Breathwork and the Vagus Nerve, the fast track to managing your emotions

symp and para symp small cropped

The mind and body are in constant communication, when we’re tuned in, we can manage this conversation, moving out of the natural survival state of negative bias and opening to new possibilities.

Is thinking overrated? According to thought leader and best-selling author Leonard Mlodinow, advances in psychology and neuroscience have proven that emotions are as critical to our well-being as thinking.

It’s easy to assume our feelings develop from the thinking brain, and that they’re logical, rational and right. But that’s a whole lot to expect of our senses. After all, they’re not purely logic-based. Your body has a major influence in how you feel, which effects the way you think.

When you’re hungry, it’s easy to become “hangry”, when you’re tired, it’s hard to feel enthused. And when you’re stressed? Your body responds as your system shifts to prepare to fight, fly or freeze. So even though you’re not in immediate danger, it’s hard to focus, relax, or to stay energized. Even if the stressor is your partner, your job or the morning news.

When your body is sending stress signals, you can’t think our way out of the fear reponse. Luckily there is another pathway, a more direct channel we can use to move our minds from a stress state into a more balanced perspective. It’s the nerve known as vagus, and it connects the organs with the senses as it passes information back and forth to make sure you’re safe and connected.

The vagus nerve is a central communications channel between the brain and body, extending from what’s known as the gut-brain axis, the brainstem down into your stomach and intestines. 

The vagus nerve plays an important role in the gut-brain axis, affecting not only your mood but has also has been implicated in the development of depression and anxiety . Another study, published in the same journal, noted that vagus nerve stimulation may be an additional therapy for treatment-resistant depression and posttraumatic stress disorder. (Of course, these exercises are not a substitute for treatment your provider has recommended for you.)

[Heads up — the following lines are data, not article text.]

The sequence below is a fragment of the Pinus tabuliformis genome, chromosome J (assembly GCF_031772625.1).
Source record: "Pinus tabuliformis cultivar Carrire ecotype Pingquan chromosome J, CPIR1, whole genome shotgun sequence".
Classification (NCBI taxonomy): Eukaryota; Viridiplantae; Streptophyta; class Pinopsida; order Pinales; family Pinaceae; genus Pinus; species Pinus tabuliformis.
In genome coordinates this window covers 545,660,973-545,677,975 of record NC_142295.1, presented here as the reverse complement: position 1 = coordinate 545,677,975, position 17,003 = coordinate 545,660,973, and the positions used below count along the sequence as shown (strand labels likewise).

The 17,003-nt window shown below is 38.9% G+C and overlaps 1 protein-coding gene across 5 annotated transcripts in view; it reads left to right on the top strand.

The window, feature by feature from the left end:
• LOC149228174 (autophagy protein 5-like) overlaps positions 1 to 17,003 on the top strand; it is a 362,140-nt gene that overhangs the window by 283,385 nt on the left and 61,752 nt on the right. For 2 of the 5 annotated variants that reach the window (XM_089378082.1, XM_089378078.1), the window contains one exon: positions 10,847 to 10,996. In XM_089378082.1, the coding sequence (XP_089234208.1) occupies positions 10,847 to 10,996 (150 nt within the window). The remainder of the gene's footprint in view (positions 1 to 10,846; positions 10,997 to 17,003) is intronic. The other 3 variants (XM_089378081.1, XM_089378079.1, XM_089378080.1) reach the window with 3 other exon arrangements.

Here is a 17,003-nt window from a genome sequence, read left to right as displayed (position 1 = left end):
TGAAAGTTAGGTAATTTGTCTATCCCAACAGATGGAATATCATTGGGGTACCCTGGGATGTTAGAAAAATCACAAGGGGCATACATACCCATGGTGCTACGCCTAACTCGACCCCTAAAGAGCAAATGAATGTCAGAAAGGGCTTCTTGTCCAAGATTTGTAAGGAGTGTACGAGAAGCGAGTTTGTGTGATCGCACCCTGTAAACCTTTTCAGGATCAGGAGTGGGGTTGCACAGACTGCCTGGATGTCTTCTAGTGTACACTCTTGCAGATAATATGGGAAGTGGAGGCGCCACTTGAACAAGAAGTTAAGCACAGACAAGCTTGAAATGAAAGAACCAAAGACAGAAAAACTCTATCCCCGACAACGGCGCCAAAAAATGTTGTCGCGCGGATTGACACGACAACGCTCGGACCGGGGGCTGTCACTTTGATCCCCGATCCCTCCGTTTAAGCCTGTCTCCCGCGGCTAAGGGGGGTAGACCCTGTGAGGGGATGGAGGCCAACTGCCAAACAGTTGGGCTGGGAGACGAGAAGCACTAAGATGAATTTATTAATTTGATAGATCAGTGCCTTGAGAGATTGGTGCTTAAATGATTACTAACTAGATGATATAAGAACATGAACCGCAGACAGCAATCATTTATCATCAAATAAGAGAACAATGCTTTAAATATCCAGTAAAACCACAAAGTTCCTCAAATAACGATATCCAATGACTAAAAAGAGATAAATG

When you’re caught up in your emotions; anxious, angry or shut down from stress, you can access the vagus nerve, using a combination of breathwork simple movement practices. Enter the breath. The breath serves as a bridge from your body to your brain, consistently monitoring and signaling sensory input about the state of your safety. It’s one of the only systems that functions automatically and that we can also voluntarily control.

It may not surprise you to learn that conscious breathing, especially practices that engage the diaphragm, is the top recommendation for accessing the vagus nerve and intercepting a stress response. Here are 3 simple method for tapping into this amazing resource:

  • Conscious Breathing: The most immediate way to change the balance of sympathetic and parasympathetic nervous system actions is with the breath. Research has found that slow, rhythmic, diaphragmatic breathing increases healthy vagal tone. Click here for one of my favorite practices.
  • Adding sound. When we hum or sing, the vagus nerve is activated— which is one of the reasons why those activities can be so cathartic. Engaging in conscious breathing and adding a humming sound on your exhale is a great way to further engage your vagus.
  • “Loving Kindness” Meditation: Self-compassion and the practice of “loving kindness” ask you to engage in the act of friendliness toward yourself and others. Research on that individuals who practice a loving kindness meditation revealed increased vagal tone, greater autonomic flexibility, an increased sense of social connectedness, and more positive emotions. 

Your mindset is critically dependent on the state of your sensory input. Understanding this relationship takes time. Developing greater conscious awareness of  our internal experiences which are both a result of our external environment and internal biological dynamics.

While we can’t always influence the external environment, each one of us has the tools we need to build our internal awareness, and tap into our natural state of calm.

For more on the amygdala hijack, click here!

Leave a Comment


Breathe into Breakthrough logo

Free 3 Day Workshop

10 minutes a day to build the foundation for lasting habit change

Available Now On Demand!

About Elizabeth

I’m Elizabeth Borelli, breathe into breakthrough success coach and author. By combining my years of coaching experience, a BA in psychology, multiple certifications in ICF-accredited life coaching, plant-based nutrition, and RYT 200 yoga teacher training, I’ve developed a unique mind-body approach to personal growth and professional success.